Japan’s Daiichi Sankyo plans to conduct an absorption-style merger of two wholly owned manufacturing companies in a bid to leverage its dominance in the antibody-drug conjugate (ADC) space.
The mergers are expected to become effective April 1, 2025, Daiichi Sankyo said in a Tuesday release (PDF).
Under such mergers, an absorbed company transfers its assets to the absorbing company. Afterward, the absorbing company continues to exist while the absorbed company ceases to exist.
Daiichi is merging the firms in a bid to "further deepen the alignment between the manufacturing function and pharmaceutical technology development function" of its operations, the drugmaker said in the release.
No new shares will be issued, and no cash will be allocated as a result of the merger. No changes will be made in Daiichi Sankyo’s company name nor in the location of its headquarters.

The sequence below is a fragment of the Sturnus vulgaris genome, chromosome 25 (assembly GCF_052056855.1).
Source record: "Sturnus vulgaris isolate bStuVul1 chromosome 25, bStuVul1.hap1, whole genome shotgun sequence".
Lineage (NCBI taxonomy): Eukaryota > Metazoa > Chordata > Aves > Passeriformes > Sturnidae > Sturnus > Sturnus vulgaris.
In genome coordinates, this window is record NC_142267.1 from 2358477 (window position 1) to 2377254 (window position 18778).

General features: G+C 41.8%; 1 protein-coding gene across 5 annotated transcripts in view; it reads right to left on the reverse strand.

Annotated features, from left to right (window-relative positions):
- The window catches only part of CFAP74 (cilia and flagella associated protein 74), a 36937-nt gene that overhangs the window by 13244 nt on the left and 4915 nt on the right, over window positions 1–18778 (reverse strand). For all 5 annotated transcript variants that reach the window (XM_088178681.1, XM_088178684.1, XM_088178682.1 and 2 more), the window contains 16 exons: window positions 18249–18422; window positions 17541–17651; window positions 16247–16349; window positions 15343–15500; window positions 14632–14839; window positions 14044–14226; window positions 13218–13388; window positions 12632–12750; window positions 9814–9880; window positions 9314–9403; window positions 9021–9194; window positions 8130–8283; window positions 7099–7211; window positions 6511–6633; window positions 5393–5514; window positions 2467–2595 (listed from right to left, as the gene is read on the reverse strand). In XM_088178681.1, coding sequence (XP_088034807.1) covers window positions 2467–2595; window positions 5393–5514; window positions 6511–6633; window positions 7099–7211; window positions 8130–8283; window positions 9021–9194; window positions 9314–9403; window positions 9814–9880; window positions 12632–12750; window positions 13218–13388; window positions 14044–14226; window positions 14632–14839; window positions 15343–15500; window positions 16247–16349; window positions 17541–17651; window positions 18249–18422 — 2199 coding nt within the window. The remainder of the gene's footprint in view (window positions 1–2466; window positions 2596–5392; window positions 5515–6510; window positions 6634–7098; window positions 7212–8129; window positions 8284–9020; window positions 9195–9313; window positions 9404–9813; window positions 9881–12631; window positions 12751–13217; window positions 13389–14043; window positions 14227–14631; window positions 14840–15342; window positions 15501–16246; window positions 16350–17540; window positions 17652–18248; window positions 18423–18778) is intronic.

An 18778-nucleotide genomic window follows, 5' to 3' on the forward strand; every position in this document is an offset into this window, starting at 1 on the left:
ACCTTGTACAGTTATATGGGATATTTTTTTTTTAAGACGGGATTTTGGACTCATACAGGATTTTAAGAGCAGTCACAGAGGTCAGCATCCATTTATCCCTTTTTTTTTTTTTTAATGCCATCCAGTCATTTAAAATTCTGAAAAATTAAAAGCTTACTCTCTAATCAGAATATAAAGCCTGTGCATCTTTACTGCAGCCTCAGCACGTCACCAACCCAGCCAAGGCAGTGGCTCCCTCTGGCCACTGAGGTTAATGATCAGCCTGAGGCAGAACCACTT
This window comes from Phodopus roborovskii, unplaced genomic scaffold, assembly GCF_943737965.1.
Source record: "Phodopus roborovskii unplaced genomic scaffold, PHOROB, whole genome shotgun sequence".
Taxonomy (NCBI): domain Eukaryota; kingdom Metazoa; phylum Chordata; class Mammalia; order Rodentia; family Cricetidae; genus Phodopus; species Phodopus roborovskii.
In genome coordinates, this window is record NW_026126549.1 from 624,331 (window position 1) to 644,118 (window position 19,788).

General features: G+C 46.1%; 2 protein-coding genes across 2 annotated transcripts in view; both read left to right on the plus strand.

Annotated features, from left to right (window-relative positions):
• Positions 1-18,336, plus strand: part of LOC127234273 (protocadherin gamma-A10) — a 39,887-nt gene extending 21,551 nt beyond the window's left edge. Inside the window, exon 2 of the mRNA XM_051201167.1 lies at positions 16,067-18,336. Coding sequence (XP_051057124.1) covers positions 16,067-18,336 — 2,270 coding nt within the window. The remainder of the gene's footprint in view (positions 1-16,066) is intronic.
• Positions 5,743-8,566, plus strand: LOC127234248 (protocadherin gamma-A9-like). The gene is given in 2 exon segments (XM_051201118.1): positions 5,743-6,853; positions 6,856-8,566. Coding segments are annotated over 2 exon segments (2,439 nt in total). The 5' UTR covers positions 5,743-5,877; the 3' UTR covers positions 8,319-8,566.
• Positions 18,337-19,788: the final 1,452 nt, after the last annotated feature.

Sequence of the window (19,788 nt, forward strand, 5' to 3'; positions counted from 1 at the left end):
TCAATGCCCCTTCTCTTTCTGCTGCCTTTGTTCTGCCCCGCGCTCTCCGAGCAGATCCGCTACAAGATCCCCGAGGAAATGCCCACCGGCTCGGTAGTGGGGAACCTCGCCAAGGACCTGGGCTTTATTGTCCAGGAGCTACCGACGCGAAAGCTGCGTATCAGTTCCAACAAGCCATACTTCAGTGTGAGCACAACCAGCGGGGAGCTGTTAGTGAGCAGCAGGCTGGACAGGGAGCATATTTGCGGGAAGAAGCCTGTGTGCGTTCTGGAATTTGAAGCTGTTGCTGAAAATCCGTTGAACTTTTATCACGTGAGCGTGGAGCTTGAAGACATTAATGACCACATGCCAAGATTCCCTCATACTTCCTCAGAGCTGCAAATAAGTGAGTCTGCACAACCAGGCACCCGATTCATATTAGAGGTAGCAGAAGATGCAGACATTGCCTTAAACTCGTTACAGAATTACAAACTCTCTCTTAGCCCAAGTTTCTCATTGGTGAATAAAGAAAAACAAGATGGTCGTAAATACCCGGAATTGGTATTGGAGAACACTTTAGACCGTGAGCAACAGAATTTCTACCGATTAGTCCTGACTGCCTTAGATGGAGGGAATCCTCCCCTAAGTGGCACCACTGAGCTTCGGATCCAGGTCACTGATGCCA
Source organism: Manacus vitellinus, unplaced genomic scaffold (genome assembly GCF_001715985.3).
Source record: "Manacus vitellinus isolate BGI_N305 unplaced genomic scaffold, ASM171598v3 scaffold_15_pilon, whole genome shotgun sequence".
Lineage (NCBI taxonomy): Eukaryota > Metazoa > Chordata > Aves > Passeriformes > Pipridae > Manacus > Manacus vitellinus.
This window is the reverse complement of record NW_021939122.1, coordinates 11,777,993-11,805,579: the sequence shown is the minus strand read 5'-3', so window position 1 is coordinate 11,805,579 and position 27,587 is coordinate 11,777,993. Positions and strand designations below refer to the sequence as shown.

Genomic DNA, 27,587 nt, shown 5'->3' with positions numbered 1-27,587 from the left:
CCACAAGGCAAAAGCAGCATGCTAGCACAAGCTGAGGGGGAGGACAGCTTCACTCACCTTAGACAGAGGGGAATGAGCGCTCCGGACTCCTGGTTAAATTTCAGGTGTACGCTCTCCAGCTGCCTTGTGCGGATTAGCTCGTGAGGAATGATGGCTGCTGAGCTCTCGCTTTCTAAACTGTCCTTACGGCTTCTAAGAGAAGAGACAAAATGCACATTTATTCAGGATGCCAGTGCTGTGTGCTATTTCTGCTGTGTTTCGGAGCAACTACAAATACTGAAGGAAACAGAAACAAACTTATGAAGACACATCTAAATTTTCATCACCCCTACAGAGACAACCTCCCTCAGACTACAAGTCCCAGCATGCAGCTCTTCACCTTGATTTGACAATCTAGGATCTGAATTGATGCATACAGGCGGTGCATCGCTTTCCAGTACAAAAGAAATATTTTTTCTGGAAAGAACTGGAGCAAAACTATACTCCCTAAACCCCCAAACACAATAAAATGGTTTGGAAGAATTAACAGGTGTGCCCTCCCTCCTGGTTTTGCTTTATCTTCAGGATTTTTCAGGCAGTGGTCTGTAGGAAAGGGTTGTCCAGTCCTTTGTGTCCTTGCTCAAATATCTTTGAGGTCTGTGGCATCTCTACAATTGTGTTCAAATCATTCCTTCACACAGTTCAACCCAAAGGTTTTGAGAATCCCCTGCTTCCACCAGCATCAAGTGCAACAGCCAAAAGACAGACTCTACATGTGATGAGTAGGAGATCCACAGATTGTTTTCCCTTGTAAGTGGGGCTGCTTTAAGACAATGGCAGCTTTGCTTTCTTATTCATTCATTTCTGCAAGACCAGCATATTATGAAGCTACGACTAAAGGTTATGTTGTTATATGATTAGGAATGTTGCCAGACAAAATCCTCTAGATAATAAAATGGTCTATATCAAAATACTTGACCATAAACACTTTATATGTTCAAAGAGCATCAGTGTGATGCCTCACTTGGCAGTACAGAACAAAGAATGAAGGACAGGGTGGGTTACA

Analysts at GlobalData expect Daiichi Sankyo to dominate the burgeoning ADC space through 2029, with its sales in the market reaching $10 billion by that time. The forecast paints Daiichi as the runaway leader in the market, with Seagen and Roche following as distant second- and third-place players, respectively. GlobalData predicts that sales of Seagen and Roche's ADCs will reach $5.8 billion and $3.6 billion by 2029, respectively.
Pfizer is in the process of acquiring Seagen in a $43 billion buyout.
As for Daiichi, the company recently inked an ADC megadeal with Merck & Co. that could swell to a whopping $22 billion in value.